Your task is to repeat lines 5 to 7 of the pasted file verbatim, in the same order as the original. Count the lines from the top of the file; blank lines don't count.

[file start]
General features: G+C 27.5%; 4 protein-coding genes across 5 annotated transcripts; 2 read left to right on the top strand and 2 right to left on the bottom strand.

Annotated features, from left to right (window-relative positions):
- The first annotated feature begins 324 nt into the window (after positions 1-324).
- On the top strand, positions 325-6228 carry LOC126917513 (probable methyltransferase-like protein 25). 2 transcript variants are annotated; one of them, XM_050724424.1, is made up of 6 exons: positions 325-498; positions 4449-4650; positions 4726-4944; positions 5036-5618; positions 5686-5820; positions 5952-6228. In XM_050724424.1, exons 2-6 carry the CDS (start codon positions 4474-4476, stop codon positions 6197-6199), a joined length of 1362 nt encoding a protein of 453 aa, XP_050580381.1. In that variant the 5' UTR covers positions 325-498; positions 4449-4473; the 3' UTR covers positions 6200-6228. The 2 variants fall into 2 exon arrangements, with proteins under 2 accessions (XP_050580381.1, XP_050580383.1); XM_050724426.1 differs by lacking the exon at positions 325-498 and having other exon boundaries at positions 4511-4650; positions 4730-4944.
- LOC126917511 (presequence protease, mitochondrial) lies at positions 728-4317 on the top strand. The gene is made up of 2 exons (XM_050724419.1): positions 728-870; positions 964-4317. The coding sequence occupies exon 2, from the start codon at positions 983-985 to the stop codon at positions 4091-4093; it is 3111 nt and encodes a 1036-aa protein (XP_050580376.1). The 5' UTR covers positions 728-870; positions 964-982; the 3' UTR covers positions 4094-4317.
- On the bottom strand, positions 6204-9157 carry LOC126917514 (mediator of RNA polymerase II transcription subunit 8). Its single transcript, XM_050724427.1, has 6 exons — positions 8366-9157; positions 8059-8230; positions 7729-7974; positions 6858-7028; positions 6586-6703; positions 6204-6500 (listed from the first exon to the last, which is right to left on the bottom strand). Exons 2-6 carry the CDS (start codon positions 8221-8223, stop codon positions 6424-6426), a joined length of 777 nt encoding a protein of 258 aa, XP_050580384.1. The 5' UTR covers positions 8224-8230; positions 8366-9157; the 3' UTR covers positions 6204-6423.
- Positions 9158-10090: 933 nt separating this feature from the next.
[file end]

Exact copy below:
- LOC126917511 (presequence protease, mitochondrial) lies at positions 728-4317 on the top strand. The gene is made up of 2 exons (XM_050724419.1): positions 728-870; positions 964-4317. The coding sequence occupies exon 2, from the start codon at positions 983-985 to the stop codon at positions 4091-4093; it is 3111 nt and encodes a 1036-aa protein (XP_050580376.1). The 5' UTR covers positions 728-870; positions 964-982; the 3' UTR covers positions 4094-4317.
- On the bottom strand, positions 6204-9157 carry LOC126917514 (mediator of RNA polymerase II transcription subunit 8). Its single transcript, XM_050724427.1, has 6 exons — positions 8366-9157; positions 8059-8230; positions 7729-7974; positions 6858-7028; positions 6586-6703; positions 6204-6500 (listed from the first exon to the last, which is right to left on the bottom strand). Exons 2-6 carry the CDS (start codon positions 8221-8223, stop codon positions 6424-6426), a joined length of 777 nt encoding a protein of 258 aa, XP_050580384.1. The 5' UTR covers positions 8224-8230; positions 8366-9157; the 3' UTR covers positions 6204-6423.
- Positions 9158-10090: 933 nt separating this feature from the next.